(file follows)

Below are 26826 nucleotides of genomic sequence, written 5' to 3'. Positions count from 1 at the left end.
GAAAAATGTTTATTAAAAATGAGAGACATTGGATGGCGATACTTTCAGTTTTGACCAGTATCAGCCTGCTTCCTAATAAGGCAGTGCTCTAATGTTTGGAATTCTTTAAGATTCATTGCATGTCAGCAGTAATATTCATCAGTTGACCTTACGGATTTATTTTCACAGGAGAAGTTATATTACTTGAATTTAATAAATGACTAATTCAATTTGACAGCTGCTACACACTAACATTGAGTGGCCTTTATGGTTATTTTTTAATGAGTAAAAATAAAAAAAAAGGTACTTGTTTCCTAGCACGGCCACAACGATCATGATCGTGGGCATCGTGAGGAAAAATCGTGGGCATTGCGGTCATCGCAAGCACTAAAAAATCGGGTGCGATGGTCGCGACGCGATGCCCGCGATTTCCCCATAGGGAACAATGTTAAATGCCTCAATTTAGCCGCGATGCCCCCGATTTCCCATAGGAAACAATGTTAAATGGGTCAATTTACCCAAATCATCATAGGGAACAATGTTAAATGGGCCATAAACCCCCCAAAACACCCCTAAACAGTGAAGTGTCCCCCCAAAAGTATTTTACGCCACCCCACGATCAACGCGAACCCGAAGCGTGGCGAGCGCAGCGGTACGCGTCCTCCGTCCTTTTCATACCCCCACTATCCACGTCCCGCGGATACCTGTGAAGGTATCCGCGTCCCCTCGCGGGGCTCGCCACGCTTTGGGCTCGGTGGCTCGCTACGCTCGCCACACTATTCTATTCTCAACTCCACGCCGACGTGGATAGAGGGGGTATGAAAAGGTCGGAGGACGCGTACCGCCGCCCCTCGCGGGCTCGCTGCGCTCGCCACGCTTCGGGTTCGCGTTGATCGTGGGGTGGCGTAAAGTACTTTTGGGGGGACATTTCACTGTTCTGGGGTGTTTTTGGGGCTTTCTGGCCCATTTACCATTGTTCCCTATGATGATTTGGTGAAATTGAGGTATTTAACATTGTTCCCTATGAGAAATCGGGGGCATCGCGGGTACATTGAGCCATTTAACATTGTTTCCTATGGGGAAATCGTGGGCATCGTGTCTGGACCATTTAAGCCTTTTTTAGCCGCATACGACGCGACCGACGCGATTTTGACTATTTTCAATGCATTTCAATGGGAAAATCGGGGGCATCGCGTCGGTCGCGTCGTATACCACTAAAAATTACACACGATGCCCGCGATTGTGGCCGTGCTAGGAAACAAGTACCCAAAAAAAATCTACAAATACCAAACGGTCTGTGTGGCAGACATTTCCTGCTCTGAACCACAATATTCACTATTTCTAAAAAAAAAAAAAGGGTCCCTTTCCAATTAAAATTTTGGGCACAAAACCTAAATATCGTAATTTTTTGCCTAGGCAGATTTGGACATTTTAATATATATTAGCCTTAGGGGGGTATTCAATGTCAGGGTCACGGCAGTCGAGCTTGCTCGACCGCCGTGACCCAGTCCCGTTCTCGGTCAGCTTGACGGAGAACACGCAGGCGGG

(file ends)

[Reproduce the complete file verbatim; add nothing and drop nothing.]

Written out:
Below are 26826 nucleotides of genomic sequence, written 5' to 3'. Positions count from 1 at the left end.
GAAAAATGTTTATTAAAAATGAGAGACATTGGATGGCGATACTTTCAGTTTTGACCAGTATCAGCCTGCTTCCTAATAAGGCAGTGCTCTAATGTTTGGAATTCTTTAAGATTCATTGCATGTCAGCAGTAATATTCATCAGTTGACCTTACGGATTTATTTTCACAGGAGAAGTTATATTACTTGAATTTAATAAATGACTAATTCAATTTGACAGCTGCTACACACTAACATTGAGTGGCCTTTATGGTTATTTTTTAATGAGTAAAAATAAAAAAAAAGGTACTTGTTTCCTAGCACGGCCACAACGATCATGATCGTGGGCATCGTGAGGAAAAATCGTGGGCATTGCGGTCATCGCAAGCACTAAAAAATCGGGTGCGATGGTCGCGACGCGATGCCCGCGATTTCCCCATAGGGAACAATGTTAAATGCCTCAATTTAGCCGCGATGCCCCCGATTTCCCATAGGAAACAATGTTAAATGGGTCAATTTACCCAAATCATCATAGGGAACAATGTTAAATGGGCCATAAACCCCCCAAAACACCCCTAAACAGTGAAGTGTCCCCCCAAAAGTATTTTACGCCACCCCACGATCAACGCGAACCCGAAGCGTGGCGAGCGCAGCGGTACGCGTCCTCCGTCCTTTTCATACCCCCACTATCCACGTCCCGCGGATACCTGTGAAGGTATCCGCGTCCCCTCGCGGGGCTCGCCACGCTTTGGGCTCGGTGGCTCGCTACGCTCGCCACACTATTCTATTCTCAACTCCACGCCGACGTGGATAGAGGGGGTATGAAAAGGTCGGAGGACGCGTACCGCCGCCCCTCGCGGGCTCGCTGCGCTCGCCACGCTTCGGGTTCGCGTTGATCGTGGGGTGGCGTAAAGTACTTTTGGGGGGACATTTCACTGTTCTGGGGTGTTTTTGGGGCTTTCTGGCCCATTTACCATTGTTCCCTATGATGATTTGGTGAAATTGAGGTATTTAACATTGTTCCCTATGAGAAATCGGGGGCATCGCGGGTACATTGAGCCATTTAACATTGTTTCCTATGGGGAAATCGTGGGCATCGTGTCTGGACCATTTAAGCCTTTTTTAGCCGCATACGACGCGACCGACGCGATTTTGACTATTTTCAATGCATTTCAATGGGAAAATCGGGGGCATCGCGTCGGTCGCGTCGTATACCACTAAAAATTACACACGATGCCCGCGATTGTGGCCGTGCTAGGAAACAAGTACCCAAAAAAAATCTACAAATACCAAACGGTCTGTGTGGCAGACATTTCCTGCTCTGAACCACAATATTCACTATTTCTAAAAAAAAAAAAAGGGTCCCTTTCCAATTAAAATTTTGGGCACAAAACCTAAATATCGTAATTTTTTGCCTAGGCAGATTTGGACATTTTAATATATATTAGCCTTAGGGGGGTATTCAATGTCAGGGTCACGGCAGTCGAGCTTGCTCGACCGCCGTGACCCAGTCCCGTTCTCGGTCAGCTTGACGGAGAACACGCAGGCGGG